Most of all, he says he will remember watching families relive memories and traditions day after day, week after week – and taking his own children to create their own.
Ashworth will re-open the front and fountain temporarily
For locals hoping to taste one last Ashworth’s hot dog or get a piece of Ashworth history for themselves, the store will re-open later this month to sell the front stock.
Ashworth says it’s mandatory for them to stay closed two weeks. Soon after, they plan to open their doors to sell the rest of their front stock — and allow customers to re-live a little nostalgia.
“I have made arrangements for Al to come back, and we are planning to have the fountain open for that week,” he said. “Probably hot dogs and ice cream, not the sandwiches. We’ll just have to see how that plays out. We need to sell all that front merchandise.”
What will happen to the Ashworth’s building?
Ashworth, who has been going to his store every morning for nearly 70 years, says he’ll miss the people.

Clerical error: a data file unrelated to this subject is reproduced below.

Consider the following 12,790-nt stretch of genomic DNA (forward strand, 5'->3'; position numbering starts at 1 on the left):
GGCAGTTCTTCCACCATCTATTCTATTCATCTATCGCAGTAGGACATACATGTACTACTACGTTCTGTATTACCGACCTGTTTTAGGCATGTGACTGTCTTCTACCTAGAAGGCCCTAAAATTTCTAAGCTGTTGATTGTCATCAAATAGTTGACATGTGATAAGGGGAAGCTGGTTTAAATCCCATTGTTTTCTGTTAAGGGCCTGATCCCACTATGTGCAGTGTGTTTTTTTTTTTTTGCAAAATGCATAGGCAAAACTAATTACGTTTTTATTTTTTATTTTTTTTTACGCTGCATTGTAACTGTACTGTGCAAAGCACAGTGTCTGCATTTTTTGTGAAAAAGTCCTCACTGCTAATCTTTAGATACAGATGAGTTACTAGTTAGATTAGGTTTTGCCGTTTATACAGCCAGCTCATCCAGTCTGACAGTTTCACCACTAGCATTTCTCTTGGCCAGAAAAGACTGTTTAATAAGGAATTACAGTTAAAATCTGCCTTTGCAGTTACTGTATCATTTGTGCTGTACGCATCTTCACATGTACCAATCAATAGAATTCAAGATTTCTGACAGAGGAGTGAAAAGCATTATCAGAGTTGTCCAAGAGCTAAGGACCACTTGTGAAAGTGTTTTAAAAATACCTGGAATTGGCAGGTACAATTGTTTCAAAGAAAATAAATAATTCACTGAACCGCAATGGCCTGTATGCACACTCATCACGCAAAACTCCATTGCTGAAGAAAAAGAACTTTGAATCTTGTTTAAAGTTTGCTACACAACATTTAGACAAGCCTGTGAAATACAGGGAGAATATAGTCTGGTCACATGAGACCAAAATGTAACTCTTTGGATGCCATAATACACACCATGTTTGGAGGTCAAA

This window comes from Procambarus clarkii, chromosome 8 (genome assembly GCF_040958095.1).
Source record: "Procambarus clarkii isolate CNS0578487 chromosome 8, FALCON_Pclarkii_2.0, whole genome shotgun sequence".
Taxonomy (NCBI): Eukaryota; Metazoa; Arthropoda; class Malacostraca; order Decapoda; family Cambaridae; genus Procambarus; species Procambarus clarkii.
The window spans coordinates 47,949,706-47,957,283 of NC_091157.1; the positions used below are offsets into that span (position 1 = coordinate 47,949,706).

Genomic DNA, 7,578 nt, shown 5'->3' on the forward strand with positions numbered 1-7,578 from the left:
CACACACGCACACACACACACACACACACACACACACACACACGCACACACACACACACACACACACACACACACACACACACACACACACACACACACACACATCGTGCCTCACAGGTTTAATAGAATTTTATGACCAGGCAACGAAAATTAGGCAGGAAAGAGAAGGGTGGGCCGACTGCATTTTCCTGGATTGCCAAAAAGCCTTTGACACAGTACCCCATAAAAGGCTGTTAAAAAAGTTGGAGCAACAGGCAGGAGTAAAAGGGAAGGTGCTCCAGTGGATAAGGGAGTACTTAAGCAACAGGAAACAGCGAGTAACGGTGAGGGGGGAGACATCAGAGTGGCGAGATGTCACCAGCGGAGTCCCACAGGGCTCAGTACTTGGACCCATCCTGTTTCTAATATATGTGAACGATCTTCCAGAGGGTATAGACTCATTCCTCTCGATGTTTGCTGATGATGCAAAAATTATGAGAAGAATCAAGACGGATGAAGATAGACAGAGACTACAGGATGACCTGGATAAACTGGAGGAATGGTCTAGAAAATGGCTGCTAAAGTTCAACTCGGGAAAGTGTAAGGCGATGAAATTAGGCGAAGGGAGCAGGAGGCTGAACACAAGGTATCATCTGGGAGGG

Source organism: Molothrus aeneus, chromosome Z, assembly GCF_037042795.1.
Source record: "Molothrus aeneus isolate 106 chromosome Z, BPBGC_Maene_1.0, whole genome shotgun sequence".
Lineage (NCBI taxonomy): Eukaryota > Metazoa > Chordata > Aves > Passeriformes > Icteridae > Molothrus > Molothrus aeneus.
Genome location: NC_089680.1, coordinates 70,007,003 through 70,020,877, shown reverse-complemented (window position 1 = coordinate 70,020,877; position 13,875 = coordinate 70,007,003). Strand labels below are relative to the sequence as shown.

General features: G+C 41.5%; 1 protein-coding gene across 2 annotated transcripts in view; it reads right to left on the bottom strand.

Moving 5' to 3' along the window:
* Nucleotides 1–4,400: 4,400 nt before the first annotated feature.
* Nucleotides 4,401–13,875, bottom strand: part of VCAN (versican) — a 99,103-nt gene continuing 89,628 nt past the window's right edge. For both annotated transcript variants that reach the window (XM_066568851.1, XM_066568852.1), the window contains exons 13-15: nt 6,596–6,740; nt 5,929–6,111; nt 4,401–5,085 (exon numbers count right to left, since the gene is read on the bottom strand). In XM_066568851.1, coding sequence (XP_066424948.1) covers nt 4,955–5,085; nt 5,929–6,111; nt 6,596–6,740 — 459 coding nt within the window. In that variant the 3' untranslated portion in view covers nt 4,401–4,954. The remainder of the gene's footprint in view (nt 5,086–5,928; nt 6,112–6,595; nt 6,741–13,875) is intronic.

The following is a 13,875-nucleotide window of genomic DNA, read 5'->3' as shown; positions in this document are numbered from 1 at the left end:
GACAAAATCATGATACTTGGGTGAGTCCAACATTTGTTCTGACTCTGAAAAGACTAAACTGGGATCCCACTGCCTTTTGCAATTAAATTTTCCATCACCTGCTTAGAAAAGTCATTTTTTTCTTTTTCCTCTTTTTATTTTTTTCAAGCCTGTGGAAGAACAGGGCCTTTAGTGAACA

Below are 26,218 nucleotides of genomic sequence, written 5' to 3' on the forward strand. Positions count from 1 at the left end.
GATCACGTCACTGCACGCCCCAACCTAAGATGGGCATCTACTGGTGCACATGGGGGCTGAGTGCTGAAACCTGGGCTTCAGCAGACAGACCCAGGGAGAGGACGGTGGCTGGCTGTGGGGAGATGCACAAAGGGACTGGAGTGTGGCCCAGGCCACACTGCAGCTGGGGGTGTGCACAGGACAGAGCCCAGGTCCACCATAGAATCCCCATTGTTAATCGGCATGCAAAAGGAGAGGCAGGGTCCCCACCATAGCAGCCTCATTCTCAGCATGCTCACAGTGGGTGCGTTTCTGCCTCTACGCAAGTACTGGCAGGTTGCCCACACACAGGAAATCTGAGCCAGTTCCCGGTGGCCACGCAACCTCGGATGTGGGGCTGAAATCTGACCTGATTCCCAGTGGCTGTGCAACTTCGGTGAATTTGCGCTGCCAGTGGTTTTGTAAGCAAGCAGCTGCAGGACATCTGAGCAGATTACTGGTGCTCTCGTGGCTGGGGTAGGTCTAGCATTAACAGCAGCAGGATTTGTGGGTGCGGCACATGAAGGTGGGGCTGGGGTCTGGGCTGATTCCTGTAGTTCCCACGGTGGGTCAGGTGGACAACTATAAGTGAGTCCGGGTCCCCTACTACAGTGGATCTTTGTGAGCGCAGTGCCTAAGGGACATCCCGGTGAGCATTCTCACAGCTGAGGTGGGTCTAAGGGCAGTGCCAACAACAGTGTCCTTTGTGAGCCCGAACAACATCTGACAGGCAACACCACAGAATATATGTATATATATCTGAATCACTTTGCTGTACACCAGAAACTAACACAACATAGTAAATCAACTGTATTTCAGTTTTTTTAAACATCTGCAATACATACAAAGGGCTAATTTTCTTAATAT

“Some employees have been there over 30 years, such long-standing and faithful people,” he said. “I’ve just loved them all.”
Ashworth says you’ll still see him around Downtown Cary. He’s still involved with the Chamber of Commerce and the church and a number of other things. He still cares deeply about Cary.
“Some of them will still have to put up with me and my bad jokes,” he laughed.
He says since he owns the building, it’ll remain standing and he will find something new to do with it.
“We’ll find something we all like,” he said. “I guarantee you everybody’s going to like what we put there. There’s a number of options.”
Plus, he still uses the upstairs for Hallmark stock and his personal office.
Most of all, Ashworth says he just appreciates all the incredible memories he’s made along the way.
“I’d thank all the people who have been coming all these years,” he said.